- Health and Education – Benin, which has a population of 10.6 million, is considered by the World Bank to be a low-income country with poor ratings in both the health and education indicators. Free primary school education has been seen as a positive from Boni Yayi’s presidency, even if subsidies do not always reach schools. Furthermore, President Boni Yayi also created a universal scheme to open up access to healthcare to the poorest in society via an average monthly subscription of 1,000 CFA francs (1.5 euros). The scheme however is not yet up and running. Prime Minister Zinsou has promised that he will make development a key priority, including helping the 100,000 poorest families and improving medical infrastructure.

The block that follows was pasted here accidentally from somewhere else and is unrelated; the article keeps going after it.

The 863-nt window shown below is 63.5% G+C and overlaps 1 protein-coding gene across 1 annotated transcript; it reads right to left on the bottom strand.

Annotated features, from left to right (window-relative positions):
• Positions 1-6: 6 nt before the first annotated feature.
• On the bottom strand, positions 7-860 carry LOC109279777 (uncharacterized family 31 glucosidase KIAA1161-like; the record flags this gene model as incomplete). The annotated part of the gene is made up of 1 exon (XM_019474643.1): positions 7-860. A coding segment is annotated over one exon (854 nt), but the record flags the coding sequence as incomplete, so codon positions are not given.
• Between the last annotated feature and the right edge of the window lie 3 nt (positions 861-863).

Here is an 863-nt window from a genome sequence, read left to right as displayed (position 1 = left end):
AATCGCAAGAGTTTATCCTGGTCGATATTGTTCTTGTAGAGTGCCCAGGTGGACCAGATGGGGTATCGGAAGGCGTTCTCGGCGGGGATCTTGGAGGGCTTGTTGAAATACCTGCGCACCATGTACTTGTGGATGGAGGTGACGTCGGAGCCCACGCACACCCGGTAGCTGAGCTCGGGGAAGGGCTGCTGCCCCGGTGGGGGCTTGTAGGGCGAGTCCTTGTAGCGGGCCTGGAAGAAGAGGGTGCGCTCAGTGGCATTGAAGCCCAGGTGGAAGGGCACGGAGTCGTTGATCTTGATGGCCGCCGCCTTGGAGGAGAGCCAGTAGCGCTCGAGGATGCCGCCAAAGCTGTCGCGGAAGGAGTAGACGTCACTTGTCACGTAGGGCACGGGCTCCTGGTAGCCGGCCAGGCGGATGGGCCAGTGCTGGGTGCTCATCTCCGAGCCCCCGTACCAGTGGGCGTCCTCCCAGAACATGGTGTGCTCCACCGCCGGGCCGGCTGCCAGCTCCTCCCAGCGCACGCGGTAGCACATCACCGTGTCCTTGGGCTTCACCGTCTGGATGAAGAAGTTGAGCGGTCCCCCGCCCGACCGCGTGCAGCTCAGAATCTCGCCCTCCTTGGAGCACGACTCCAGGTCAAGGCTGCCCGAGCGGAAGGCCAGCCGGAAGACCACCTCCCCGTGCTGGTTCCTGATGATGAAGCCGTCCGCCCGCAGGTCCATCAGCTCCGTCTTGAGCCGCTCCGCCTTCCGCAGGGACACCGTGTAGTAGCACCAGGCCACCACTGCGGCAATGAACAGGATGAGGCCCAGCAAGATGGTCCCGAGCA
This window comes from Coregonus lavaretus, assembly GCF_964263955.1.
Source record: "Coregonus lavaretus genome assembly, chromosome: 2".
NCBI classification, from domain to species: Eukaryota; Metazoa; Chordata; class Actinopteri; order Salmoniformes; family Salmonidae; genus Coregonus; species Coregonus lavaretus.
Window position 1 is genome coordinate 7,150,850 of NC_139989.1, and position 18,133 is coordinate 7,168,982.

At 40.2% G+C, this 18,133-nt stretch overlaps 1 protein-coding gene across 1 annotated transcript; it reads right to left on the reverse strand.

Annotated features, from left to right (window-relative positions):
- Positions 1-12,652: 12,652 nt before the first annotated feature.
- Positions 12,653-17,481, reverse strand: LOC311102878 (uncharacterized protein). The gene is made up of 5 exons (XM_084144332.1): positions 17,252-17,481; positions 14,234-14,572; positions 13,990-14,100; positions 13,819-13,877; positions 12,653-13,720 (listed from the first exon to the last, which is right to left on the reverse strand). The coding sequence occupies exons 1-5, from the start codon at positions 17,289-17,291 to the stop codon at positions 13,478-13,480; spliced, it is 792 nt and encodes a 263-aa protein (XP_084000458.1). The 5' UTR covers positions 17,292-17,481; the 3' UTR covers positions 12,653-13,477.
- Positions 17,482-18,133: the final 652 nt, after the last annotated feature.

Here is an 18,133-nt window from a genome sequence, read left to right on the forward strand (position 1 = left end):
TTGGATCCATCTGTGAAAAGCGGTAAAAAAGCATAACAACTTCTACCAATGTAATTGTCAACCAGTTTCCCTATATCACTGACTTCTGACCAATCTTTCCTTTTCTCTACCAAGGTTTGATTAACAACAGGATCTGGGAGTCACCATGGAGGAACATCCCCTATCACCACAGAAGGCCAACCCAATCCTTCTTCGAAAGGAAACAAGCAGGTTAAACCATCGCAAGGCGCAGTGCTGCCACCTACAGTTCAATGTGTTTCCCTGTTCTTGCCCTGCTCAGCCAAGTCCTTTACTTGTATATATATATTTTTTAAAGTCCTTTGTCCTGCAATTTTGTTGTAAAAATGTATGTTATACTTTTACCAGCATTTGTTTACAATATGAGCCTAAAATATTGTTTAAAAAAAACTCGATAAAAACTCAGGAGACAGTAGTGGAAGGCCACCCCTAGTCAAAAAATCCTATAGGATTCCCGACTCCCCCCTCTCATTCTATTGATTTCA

- Major Port in Benin – The port accounts for almost half of the country’s tax receipts and more than 80 percent of customs tariffs. It handles some 90 percent of the country’s overseas businesses and sells itself as a transit port for neighbouring Nigeria to the east and surrounding countries, such as Burkina Faso and Niger. Major infrastructure work has been carried out, including the construction of a new quay, which allows it to handle twice as many containers in 2014 as it did in 2008. A computerized management system of truck arrivals and departures has also been put in place as well as a single counter to handle all transactions, effectively helping to streamline procedures and cut graft. However waiting times remain long due to a lack of available space and the new checks. Accoridng to sources, ships often wait up to a week before offloading, with some opting to go to Lome in neighbouring Togo, brining in the containers by lorry, which is quicker. The port of Tema, in Ghana, is also a main competitor for business.